Scientists studying the behavioural traits of the common sea anemone have discovered that ‘fortune favours the brave’ when it comes to fighting and setting territorial disputes.
Proving the old adage about the ‘size of the fight in the dog’, marine biologists at Plymouth University have found that the personality of a sea anemone will play just as crucial a role as physical size and weapon strength when fighting. Furthermore, a sea anemone may undergo a behavioural change and exhibit signs of ‘shyness’ in the wake of a defeat.
The findings, set to be published in Proceedings of the Royal Society B today (Wednesday 14 December), could help to broaden the understanding of the factors that influence territory disputes and dominance in biology.
Mark Briffa, from the School of Marine Science and Engineering at Plymouth University, said: “People might not think of sea anemones as fighting creatures, but they regularly battle for the best locations on rocks.
“What we have seen is that those anemones that are bold and quickly recover from being startled, tended to land more blows upon their opponent and therefore won more fights.”
Studying the anemones in laboratories, and at sites along the Devon and Cornwall coast, researchers used a small jet of sea water to trigger the startle response in the organisms, causing them to retract their tentacles. They then measured the time it took for the anemone to return to its normal state.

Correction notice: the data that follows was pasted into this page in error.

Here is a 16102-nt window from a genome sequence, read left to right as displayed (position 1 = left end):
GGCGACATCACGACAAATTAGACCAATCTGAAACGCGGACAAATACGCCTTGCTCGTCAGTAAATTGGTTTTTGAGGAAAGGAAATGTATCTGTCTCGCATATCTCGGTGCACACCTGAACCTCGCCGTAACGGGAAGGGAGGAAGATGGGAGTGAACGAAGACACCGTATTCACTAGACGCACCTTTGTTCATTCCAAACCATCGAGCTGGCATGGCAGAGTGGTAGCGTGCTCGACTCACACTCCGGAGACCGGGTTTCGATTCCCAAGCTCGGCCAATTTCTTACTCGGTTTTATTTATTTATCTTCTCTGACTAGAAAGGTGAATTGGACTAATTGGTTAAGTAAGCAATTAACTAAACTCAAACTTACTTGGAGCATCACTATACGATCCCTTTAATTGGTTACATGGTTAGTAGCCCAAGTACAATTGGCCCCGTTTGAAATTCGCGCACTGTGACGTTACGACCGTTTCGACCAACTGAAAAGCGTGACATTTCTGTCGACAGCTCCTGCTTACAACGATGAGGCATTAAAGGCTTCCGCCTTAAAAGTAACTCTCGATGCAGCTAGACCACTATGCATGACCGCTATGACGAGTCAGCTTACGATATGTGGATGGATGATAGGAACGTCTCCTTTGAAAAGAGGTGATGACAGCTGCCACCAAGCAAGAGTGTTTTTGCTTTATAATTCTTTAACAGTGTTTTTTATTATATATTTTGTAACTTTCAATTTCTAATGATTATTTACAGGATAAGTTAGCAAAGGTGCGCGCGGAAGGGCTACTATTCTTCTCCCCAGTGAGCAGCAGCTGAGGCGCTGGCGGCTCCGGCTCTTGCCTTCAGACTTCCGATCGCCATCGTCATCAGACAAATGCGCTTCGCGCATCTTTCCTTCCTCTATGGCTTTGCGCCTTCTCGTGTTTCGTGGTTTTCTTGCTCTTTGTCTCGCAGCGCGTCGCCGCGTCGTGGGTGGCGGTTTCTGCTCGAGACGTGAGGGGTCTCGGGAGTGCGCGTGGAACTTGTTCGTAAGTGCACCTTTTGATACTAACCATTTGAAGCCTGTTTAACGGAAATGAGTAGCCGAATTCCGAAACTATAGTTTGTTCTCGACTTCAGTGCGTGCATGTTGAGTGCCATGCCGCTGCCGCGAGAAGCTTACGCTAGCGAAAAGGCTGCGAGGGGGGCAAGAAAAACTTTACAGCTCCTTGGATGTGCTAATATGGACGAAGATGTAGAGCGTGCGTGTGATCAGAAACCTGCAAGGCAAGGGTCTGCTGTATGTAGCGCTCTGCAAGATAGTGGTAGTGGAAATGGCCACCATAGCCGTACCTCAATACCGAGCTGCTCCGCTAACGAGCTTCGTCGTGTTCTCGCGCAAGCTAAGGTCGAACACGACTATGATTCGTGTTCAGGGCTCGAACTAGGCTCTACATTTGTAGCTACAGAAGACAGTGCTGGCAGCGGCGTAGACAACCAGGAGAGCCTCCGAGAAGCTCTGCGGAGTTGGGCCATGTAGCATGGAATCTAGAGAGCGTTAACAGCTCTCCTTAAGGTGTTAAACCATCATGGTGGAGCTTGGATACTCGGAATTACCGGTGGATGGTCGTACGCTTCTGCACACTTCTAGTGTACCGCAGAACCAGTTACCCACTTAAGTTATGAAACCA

Briffa said: “The anemones would typically ‘hide’ for around nine minutes – but some were noticeably bolder than others. These specimens were the ones that won the most fights.
“And what was perhaps even more remarkable, was that when we measured the response rate of the losers, post-fight, we found that they remained in a withdrawn state for an increased amount of time, consistent with a behavioural change.”
Anemones are widespread in coastal regions of the country, and settle in rock pools and underwater structures where water will flow over them, bringing them food such as small fish, shrimp and marine detritus.
The tentacles of the anemone are armed with tiny stinging barbs that fire disabling toxins into their prey – but they also possess specialist tentacles that are used purely for fighting.
Such battles can last from anywhere between three minutes to two-and-a-half hours, and will result in the loser retreating slowly to a new, and possibly less advantageous spot.
Briffa said: “It is fascinating that when we look at such a simple animal as the sea anemone, we see similar personality traits and the same sorts of decision-making during a fight as is seen in much more complex species.”